Visible Signs of Heroin Use
Heroin in the U.S.
Heroin is an opioid drug, putting it in the same class of drugs as prescription pain relievers. Heroin is derived from morphine, which is derived from naturally-growing opium poppy plants. Heroin is incredibly addictive, making it one of the primary drugs associated with the opioid epidemic in the United States. Tens of thousands of overdose deaths occur every year as the result of the use of heroin and other opioids.
There are other consequences linked to the use of heroin and similar drugs, including crime, violence, family and societal problems, and costs associated with healthcare. Suspecting that a loved one could be using heroin is extremely scary because of the addictive and often deadly nature of the drug. Recognizing the signs of heroin abuse can be helpful as you try to guide that person toward receiving treatment.
The number of people using heroin has been steadily climbing in the past decade for a few different reasons. For many years, prescription painkillers were widely prescribed, often when they weren’t necessarily needed. There was little thought about the potential for addiction. This over-prescription became a risk factor for eventual heroin abuse.
Heroin is incredibly addictive and can alter reward pathways in the brain after using it only once. Addiction to heroin is a chronic disease that is manageable but requires professional treatment. This is one of the reasons it can be useful to learn how to recognize the visible signs of heroin use, as well as the potential behavioral and lifestyle signs of use. If you can recognize red flags of heroin abuse, you may be more prepared to help a loved one struggling with heroin addiction.
A person who uses heroin will first seem euphoric and high because of how the drug releases certain chemicals into the brain at very high levels. Over time, that person will likely start to appear very sleepy and may nod off, particularly at strange times. They may have slow coordination or slurred speech, and they may feel like their extremities are heavy. Other visible signs of heroin use in the short-term can include confusion, dry mouth, nausea, vomiting and itchiness. If someone overdoses on heroin, visible signs can include slowed breathing as well as loss of consciousness, blue-tinted skin, pinpoint pupils, slowed heart rate and clammy skin.
These visible signs of heroin use occur immediately following someone using the drug. Even when the high wears off, there can be signs of use. One of the biggest giveaways for intravenous users are track marks. Track marks are little bruises or sores where someone injects heroin using a needle. Many people who use heroin will often cover their arms and legs regardless of the weather to hide these track marks.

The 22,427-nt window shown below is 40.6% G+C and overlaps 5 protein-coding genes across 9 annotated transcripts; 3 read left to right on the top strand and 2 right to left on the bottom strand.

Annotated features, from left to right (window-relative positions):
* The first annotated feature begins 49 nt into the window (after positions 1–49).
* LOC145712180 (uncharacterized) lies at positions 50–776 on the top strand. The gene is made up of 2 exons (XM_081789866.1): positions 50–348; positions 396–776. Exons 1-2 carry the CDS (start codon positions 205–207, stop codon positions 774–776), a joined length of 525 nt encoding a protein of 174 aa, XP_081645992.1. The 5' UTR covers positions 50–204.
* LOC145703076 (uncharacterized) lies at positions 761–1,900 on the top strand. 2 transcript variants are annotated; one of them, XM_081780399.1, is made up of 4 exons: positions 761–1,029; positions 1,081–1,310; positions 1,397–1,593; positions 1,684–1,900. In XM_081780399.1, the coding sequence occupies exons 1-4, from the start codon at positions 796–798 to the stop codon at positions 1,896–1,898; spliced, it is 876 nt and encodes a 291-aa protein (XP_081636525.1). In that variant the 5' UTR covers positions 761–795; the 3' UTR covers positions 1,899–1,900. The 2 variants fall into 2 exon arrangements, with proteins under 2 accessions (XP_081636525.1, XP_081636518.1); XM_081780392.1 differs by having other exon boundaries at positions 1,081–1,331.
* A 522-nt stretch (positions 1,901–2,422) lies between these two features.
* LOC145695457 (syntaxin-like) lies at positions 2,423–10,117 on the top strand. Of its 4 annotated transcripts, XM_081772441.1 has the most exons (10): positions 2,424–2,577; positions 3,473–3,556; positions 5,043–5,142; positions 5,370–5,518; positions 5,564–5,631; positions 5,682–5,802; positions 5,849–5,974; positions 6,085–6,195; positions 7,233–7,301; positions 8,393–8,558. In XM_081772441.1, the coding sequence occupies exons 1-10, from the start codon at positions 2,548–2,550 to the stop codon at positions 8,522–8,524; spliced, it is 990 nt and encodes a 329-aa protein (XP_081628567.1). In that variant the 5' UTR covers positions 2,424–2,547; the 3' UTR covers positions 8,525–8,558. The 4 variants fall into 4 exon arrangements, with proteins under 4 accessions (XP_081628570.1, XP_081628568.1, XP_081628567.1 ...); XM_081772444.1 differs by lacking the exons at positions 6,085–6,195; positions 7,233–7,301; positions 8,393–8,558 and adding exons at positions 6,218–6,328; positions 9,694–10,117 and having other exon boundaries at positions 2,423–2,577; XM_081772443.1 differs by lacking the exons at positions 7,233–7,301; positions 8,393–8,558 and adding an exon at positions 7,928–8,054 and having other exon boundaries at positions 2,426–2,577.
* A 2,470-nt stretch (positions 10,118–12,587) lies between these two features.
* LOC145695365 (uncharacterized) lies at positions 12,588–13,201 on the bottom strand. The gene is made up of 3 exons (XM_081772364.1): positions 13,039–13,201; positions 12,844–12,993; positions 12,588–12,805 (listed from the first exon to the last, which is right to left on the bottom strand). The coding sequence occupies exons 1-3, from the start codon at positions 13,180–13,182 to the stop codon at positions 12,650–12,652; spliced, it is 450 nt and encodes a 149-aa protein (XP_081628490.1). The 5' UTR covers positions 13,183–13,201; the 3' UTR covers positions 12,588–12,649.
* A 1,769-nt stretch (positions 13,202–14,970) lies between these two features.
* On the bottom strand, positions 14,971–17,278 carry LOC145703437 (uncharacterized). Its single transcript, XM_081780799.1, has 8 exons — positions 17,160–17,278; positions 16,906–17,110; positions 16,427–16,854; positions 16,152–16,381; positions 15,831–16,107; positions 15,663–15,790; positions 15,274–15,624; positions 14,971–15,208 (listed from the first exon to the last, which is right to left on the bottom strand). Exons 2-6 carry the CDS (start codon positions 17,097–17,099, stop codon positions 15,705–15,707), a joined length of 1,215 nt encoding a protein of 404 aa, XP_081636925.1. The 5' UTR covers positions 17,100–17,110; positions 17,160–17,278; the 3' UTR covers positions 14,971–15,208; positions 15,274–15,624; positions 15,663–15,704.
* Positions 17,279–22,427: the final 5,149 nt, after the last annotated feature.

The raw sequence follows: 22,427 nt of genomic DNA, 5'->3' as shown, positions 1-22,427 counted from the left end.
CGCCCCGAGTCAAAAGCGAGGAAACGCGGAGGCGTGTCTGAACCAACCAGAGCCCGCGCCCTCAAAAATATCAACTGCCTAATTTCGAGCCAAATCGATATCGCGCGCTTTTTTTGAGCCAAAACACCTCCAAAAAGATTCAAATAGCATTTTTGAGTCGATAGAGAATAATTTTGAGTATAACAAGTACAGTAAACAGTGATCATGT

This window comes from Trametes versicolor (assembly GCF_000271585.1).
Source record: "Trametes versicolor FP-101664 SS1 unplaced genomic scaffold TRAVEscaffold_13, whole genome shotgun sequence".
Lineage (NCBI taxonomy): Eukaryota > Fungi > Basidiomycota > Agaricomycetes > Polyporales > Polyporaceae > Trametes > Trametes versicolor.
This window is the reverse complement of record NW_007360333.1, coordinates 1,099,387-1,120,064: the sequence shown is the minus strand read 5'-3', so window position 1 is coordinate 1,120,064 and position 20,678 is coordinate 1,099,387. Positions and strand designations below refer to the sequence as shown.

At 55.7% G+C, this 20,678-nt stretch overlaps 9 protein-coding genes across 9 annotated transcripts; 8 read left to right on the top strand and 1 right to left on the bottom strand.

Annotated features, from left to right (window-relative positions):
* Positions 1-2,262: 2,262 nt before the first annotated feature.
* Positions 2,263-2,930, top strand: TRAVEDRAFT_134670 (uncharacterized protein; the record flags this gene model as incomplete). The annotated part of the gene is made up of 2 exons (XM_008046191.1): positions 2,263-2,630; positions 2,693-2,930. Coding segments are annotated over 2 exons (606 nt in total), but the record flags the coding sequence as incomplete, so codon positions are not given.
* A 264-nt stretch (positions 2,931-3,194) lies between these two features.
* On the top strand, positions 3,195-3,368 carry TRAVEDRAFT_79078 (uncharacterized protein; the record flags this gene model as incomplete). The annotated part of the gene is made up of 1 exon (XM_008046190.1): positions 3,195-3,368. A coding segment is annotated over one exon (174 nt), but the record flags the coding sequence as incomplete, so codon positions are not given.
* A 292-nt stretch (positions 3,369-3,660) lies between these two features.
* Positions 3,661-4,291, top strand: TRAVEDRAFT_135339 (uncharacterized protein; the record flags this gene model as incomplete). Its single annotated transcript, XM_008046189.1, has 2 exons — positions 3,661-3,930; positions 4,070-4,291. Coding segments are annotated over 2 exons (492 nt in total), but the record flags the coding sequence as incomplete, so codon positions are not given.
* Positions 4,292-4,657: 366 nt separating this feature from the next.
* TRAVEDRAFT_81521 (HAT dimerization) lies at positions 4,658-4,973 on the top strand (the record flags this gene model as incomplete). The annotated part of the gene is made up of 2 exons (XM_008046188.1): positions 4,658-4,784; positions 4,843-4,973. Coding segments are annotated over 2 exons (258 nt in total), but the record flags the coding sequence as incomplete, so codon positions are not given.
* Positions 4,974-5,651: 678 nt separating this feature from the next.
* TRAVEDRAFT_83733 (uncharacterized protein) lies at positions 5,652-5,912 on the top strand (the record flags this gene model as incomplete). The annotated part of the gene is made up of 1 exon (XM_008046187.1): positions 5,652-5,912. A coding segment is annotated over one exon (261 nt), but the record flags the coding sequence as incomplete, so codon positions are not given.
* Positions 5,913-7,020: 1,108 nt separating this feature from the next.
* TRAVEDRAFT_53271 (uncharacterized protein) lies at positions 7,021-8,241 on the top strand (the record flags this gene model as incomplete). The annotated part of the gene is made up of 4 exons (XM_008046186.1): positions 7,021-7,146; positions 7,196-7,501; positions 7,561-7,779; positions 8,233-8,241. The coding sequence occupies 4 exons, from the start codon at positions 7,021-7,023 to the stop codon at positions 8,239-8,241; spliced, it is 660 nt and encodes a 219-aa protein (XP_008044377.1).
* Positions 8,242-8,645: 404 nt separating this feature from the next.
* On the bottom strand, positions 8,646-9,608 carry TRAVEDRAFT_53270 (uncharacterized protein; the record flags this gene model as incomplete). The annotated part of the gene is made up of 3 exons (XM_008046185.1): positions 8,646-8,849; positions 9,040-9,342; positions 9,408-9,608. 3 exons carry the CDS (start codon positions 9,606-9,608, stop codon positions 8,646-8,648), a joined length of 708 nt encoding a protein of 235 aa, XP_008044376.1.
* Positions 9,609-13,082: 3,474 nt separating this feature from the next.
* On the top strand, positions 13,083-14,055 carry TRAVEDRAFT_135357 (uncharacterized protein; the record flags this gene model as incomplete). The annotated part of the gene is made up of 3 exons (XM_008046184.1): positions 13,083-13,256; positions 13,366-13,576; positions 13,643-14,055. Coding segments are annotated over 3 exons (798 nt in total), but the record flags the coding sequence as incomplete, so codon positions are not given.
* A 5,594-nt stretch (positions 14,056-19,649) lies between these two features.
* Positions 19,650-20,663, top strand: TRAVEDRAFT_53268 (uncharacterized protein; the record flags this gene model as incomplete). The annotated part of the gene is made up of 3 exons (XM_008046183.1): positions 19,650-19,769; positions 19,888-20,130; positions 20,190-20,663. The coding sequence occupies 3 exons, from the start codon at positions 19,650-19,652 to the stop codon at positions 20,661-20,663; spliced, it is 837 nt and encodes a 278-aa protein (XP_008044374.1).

There can also be visible signs of heroin use related to lifestyle. For example, a person who is addicted to heroin may start to neglect hygiene and grooming. They may stop eating or they might sleep at strange times.
Some symptoms of drug abuse aren’t specific to heroin but may occur with any drug addiction or substance use disorder. For example, people addicted to drugs will often start lying to cover their drug use, or they may withdraw from friends, family and responsibilities. There may be declines in performance at school or work and periods of euphoria followed by extreme exhaustion.
Finally, in addition to visible signs of heroin use, if you suspect a loved one is using the drug, you might also want to look for paraphernalia. One of the most common forms of heroin paraphernalia are needles, which are used to inject the drug. A spoon may also be present, which is the tool used to cook the heroin or turn it from a solid into a liquid that can be injected. Shoelaces are often used to tie-off extremities to make veins more apparent for injecting the drug, or if someone smokes heroin, they may have glass pipes.
So, what should you do if you notice visible signs of heroin use or changes in behavior that could indicate drug abuse? Contact The Recovery Village. We have a team of addiction specialists who can talk with you more about the signs you’ve spotted in a loved one and discuss your next steps can be.
Have more questions about Heroin abuse?Read the most frequently asked questions
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